Humankind has not woven the web of life. We are but one thread within it. Whatever we do to the web, we do to ourselves. All things are bound together. All things connect. ~ Chief Seattle (~1786-1866), Suquamish and Duwamish chief
It can be sometimes difficult to trace Native American genealogy for a variety of reasons. First and foremost, there are fewer records available. These communities often placed a higher value on oral histories and traditions than western societies.
Most of these existent records are written from the perspective of the dominant culture – that is, colonial or United States officers. For instance, a birth record in a Catholic church might mention a father’s name if he was European, but a mother (if she was indigenous) may only be listed as “an Indian woman.” Sometimes, a surname may be denoted as “Savage” in records because the individual was a Native American.
Additionally, many individuals tried to hide their Native heritage in order to improve their lives socially and economically.
Furthermore, DNA results can tell us only so much and many tribes do not accept DNA results in their applications for membership. After all, DNA can only tell us what percentage of Native DNA you possess, not which tribe from which you may descend.
The recognized major tribes and bands in Tennessee are the Catawba, Cherokee, Chickasaw, Muscogee (Creek), Natchez, Shawnee, and Yuchi.
AccessGenealogy: Native American – A guide to Native American genealogy and links to resources.
African-NativeAmerican.com – A website dedicated to the blended families of African and Native American heritage.
American Indian Heritage: National Park Service – “The stories and heritage of the first peoples that inhabited this land run long and deep. Ancestral homelands from Maine to Hawaii, Alaska to Puerto Rico, maintain cultural identity. Many intersect closely with national parks due to geography, history, and culture. The National Park Service is committed to working with American Indians, Alaska Natives, and Native Hawaiians to preserve native cultural heritage and celebrate tribal cultures.”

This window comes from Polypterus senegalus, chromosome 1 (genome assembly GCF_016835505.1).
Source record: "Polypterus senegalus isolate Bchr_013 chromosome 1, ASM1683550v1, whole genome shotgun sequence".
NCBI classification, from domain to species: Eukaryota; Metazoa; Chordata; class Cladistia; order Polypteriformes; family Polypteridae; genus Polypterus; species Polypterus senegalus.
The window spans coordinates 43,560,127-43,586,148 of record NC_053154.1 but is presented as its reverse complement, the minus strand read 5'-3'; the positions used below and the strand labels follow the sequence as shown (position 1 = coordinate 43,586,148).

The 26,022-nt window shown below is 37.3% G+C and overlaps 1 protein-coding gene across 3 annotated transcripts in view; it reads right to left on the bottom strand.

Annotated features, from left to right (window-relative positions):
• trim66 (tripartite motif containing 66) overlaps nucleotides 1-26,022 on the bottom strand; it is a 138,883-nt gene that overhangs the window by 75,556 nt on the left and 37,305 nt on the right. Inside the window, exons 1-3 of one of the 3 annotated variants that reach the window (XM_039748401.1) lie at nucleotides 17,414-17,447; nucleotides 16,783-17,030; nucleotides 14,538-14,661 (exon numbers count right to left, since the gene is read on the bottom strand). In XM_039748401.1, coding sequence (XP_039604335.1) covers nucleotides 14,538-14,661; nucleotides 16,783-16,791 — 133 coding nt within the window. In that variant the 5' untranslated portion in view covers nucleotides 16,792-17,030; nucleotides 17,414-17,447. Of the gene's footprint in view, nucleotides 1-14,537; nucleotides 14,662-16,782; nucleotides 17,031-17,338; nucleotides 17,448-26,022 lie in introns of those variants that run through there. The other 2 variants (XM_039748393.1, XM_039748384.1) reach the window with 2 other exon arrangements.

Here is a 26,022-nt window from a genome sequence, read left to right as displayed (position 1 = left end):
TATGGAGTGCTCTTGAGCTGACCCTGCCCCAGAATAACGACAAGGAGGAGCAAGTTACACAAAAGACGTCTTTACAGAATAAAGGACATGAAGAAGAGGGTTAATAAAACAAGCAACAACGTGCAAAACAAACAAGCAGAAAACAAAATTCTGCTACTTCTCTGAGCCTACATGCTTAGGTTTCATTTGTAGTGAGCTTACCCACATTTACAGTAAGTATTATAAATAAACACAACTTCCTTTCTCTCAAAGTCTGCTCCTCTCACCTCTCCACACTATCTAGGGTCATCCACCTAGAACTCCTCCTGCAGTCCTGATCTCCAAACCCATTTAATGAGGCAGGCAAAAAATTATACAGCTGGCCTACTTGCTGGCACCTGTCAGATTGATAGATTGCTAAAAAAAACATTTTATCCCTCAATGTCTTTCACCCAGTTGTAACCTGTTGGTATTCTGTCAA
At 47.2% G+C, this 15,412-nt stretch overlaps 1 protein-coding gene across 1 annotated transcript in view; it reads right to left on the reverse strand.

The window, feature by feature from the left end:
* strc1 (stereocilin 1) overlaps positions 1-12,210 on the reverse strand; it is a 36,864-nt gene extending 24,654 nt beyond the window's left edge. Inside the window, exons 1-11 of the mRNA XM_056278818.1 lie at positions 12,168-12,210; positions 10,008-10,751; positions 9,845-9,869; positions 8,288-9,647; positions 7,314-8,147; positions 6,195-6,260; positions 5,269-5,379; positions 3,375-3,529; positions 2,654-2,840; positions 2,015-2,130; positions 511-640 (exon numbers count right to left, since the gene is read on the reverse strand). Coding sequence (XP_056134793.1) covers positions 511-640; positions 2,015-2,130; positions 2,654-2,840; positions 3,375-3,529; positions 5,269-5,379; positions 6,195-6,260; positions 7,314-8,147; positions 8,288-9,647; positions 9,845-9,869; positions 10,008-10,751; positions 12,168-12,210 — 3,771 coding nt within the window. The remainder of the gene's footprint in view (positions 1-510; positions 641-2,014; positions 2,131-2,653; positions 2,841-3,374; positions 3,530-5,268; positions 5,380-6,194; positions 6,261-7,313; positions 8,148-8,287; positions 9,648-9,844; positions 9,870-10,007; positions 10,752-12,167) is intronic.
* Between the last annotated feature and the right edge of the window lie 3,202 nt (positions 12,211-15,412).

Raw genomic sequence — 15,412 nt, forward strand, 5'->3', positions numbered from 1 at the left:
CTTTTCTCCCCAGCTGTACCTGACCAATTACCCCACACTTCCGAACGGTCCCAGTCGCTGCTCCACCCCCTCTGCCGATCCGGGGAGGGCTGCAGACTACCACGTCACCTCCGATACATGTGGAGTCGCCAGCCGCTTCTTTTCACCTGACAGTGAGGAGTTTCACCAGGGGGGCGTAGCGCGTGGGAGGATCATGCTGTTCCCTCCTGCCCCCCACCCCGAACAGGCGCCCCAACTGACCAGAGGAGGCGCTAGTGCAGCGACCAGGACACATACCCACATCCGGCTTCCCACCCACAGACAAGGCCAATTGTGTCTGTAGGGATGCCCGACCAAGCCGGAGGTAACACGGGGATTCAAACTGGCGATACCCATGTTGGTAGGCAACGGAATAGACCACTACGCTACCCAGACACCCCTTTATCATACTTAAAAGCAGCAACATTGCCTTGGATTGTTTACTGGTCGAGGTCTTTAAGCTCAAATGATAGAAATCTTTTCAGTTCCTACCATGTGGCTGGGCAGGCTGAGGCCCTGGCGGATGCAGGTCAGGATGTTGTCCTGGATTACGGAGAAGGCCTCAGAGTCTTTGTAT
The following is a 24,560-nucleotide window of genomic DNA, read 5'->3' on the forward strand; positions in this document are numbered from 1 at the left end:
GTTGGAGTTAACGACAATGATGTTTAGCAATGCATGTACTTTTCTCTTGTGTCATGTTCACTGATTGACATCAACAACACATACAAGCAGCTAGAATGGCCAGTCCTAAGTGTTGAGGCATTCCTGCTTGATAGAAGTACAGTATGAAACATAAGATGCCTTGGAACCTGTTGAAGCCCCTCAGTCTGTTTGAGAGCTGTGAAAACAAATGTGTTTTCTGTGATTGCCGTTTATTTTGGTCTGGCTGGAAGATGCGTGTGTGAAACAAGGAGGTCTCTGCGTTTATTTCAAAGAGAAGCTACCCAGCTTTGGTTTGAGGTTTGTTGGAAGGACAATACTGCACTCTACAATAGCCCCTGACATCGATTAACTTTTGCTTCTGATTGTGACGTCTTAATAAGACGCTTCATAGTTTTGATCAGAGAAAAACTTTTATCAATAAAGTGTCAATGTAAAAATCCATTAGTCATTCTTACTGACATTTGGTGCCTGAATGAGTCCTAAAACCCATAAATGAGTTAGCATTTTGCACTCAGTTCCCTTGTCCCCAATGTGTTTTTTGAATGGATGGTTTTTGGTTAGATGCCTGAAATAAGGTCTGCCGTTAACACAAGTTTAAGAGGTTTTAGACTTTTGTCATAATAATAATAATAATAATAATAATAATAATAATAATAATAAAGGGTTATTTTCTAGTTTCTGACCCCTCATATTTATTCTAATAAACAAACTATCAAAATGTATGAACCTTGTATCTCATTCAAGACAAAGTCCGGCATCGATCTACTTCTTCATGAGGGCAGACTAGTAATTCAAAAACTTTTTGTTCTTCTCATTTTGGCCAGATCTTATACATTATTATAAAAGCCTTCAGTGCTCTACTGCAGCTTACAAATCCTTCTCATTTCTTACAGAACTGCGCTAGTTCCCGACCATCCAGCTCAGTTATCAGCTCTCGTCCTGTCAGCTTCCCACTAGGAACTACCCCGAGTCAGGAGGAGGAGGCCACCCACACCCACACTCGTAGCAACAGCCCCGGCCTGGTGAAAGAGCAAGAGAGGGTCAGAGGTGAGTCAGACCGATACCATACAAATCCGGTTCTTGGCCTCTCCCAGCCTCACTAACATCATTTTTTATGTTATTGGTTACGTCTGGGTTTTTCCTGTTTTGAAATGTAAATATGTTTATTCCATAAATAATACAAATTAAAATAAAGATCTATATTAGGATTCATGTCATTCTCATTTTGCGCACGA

American Indian Records at the National Archives – A subsection of the National Archives dedicated to Native American history and resources.
American Indian Records and Resources – The Oklahoma Historical Society provides access to many Native American records, including the Dawes Rolls and records pertaining to the American Indian Removal Act.
Ancestry.com Library Edition – The Library edition of Ancestry includes many resources for Native American genealogy, including a guide to getting started, which may be found here. However, in order to use the Library edition, you must be at one of the libraries within the Sevier County Public Library System.
Association of Tribal Archives, Libraries, and Museums – “ATALM is an international non-profit organization that maintains a network of support for indigenous programs, provides culturally relevant programming and services, encourages collaboration among tribal and non-tribal cultural institutions, and articulates contemporary issues related to developing and sustaining the cultural sovereignty of Native Nations.”
Bureau of Indian Affairs / US Department of the Interior – “This page will help you trace your American Indian or Alaska Native ancestry and provide you with information about tribal services, tribal contacts, and genealogical research. Some frequently asked and common ancestral search questions will also be answered within this page.”
Cherokee Nation of Oklahoma – The official website of the Cherokee in Oklahoma.
Crown-Indigenous Relations and Northern Affairs Canada – This Canadian government resource provides information on the various First Nations, their treaties, communities, lands, as well as the Indian Residential Schools. Many of the native tribes and nations in the US have links to these First Nations.